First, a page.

Locally sourced ingredients are a feature of your food, but why are they so important?
Having grown up surrounded by farms I really believe it is important to support British farmers and food suppliers. Each dish starts on a farm or in the sea, it then takes those farmers and fishermen, to get up in the dark early (mostly rainy) mornings to harvest that produce, which is then prepared for delivery, packaged, taken on a journey and delivered to the restaurant where the ingredients are then painstakingly prepared, cooked and presented by a trained team of professionals both in the kitchen and the restaurant. That is how a dish gets to you. There is a lot of time, care, resources and effort involved.
At St James’s Hotel and Club we source as much of our ingredients as possible from small British suppliers
People are also becoming more aware of what is being put on their plate and where it comes from, seasonality, sustainability and environmental issues are becoming more important criteria for chefs when designing their menus.
When you’re planning a new dish, where do you find inspiration?
I take inspiration from the seasons. I have a great relationship with my suppliers and they know exactly the quality of ingredients I am after. They call me whenever a new seasonal ingredient appears (or I am usually on the phone asking how long until the season starts because i already have a dish in mind) and then the menu changes dish by dish as the seasons progress.
What do you think the next food fad will be for high end dining – and do you think it’ll be worth the hype?
I don’t worry about fads It will always have to be the same to me, buy quality ingredients that taste fantastic, cook them properly, be sensible with your price and look after your customers. If you do that they will come back time after time and you don’t have to worry about jumping on a band wagon to get people in.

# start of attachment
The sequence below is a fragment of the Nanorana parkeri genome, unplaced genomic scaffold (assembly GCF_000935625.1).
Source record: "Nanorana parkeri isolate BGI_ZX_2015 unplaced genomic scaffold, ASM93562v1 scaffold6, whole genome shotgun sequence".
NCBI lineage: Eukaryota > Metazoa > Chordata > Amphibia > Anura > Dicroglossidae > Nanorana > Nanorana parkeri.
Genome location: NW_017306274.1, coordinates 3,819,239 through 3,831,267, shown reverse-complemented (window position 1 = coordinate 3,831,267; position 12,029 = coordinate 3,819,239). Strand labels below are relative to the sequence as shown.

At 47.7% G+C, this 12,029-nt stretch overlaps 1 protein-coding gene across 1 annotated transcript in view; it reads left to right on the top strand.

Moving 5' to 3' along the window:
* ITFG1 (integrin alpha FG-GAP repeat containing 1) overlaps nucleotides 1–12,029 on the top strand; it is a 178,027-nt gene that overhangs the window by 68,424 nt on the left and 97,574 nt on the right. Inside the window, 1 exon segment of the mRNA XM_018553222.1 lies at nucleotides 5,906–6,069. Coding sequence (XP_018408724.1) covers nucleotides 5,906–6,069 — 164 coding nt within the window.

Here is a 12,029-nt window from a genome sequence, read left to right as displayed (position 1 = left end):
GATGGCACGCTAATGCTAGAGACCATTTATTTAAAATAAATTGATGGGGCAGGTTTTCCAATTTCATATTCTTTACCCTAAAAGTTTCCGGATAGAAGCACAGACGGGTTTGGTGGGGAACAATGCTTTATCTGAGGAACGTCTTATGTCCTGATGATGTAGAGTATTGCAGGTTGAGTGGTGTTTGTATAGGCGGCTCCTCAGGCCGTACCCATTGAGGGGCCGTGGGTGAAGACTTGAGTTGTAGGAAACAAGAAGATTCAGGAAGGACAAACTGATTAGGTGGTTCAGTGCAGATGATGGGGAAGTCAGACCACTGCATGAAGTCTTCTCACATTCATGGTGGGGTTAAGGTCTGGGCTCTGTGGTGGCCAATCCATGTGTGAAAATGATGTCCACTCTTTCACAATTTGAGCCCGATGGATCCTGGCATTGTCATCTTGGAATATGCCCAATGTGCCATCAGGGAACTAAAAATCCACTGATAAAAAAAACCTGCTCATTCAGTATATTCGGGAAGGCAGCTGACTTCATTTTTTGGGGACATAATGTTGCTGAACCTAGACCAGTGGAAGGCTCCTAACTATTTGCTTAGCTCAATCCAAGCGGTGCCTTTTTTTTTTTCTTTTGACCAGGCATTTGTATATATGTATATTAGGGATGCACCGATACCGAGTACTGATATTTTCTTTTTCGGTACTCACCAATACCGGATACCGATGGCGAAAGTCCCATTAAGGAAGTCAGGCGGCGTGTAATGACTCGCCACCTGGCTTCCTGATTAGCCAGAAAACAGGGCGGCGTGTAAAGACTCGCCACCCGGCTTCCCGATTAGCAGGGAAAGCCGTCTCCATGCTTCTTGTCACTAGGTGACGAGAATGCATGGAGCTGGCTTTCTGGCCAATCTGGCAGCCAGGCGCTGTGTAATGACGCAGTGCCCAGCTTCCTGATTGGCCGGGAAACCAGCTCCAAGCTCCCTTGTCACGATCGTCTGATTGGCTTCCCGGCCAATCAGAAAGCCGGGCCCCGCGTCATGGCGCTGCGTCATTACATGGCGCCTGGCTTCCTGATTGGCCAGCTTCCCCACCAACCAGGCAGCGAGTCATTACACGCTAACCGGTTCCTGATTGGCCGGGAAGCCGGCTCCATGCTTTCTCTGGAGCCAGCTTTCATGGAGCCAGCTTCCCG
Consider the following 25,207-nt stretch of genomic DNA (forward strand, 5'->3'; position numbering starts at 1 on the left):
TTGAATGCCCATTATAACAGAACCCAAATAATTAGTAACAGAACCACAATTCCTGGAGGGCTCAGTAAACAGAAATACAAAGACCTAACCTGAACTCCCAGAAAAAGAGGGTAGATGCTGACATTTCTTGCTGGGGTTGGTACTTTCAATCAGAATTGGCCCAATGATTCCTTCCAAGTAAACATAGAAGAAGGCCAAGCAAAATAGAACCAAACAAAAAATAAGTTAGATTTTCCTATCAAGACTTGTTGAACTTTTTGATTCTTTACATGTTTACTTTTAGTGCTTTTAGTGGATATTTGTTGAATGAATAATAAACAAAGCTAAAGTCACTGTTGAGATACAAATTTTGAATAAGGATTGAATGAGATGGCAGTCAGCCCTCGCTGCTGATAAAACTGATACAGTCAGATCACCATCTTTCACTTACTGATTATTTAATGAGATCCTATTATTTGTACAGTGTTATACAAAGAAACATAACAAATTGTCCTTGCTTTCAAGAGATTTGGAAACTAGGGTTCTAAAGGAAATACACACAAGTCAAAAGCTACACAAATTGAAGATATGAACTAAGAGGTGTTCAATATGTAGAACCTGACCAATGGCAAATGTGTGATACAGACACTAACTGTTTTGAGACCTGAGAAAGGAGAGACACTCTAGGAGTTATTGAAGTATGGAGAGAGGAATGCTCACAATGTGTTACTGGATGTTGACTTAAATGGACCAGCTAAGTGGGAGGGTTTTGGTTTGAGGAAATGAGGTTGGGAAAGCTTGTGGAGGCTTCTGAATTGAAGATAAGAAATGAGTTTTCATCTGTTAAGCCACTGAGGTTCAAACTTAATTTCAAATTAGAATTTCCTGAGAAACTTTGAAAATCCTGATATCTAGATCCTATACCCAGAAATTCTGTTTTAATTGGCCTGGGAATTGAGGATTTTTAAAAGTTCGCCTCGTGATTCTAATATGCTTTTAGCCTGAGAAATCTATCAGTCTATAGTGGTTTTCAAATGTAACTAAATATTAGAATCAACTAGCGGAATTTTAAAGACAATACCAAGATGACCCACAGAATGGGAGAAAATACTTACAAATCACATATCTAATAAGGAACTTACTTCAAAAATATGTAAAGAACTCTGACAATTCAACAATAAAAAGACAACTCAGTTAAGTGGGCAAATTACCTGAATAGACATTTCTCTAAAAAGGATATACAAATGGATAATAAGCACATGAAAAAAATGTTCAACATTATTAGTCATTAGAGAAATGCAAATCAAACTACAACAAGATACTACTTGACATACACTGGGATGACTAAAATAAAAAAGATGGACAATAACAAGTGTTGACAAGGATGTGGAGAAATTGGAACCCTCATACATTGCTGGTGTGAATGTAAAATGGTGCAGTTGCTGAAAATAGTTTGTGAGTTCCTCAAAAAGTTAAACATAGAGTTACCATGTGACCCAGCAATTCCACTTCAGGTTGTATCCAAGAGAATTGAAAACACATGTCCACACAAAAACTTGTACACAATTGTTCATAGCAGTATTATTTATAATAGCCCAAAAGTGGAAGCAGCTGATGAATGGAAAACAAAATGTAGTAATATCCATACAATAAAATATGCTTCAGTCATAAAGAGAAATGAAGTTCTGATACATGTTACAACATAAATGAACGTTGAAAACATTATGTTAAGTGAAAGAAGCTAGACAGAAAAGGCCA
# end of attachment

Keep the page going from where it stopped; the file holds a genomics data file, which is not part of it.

If you could have any chef to cook for you, who would it be and what dish would they cook?
Pierre Koffmann’s pigs trotter.
Having earned one Michelin star for three different restaurants in your career, including Seven Park Place, what does a Michelin star mean to you and how does it feel to be awarded one?
After leaving Pied a Terre I moved to Grasmere in Cumbria as the Head Chef at a country house hotel called ‘Michael’s Nook’. I took up the position in August of that year and by the following January we had been awarded a Michelin Star. The following September I had moved back to London and was the Head Chef of the fashionable Chelsea restaurant ‘Aubergine’, once again by the following January we were awarded a Michelin star which I retained for ten years. When you become head chef, the buck stops with you, it’s you on the plate, you’re father to everyone in the kitchen and the responsibility is tremendous. At the time of gaining the first star at Michael’s Nook I was only 26, the pressure can cause you to make mistakes, act out of character and you’re general lack of experience at that age means you can’t always foresee problems. Once you gain that first star it puts you on the radar, all of a sudden you start being more analytical and critical of every dish before you put it on your menu . But as time goes on you develop your own style and the experience gives you enough confidence to know when to stop messing around with a dish . It’s at this point that you begin to refine your style and start trying to improve it day after day .
Finally, where do you see yourself in ten years and what do you hope you’ll have achieved in that time?
Who knows lets see what tomorrow brings . . .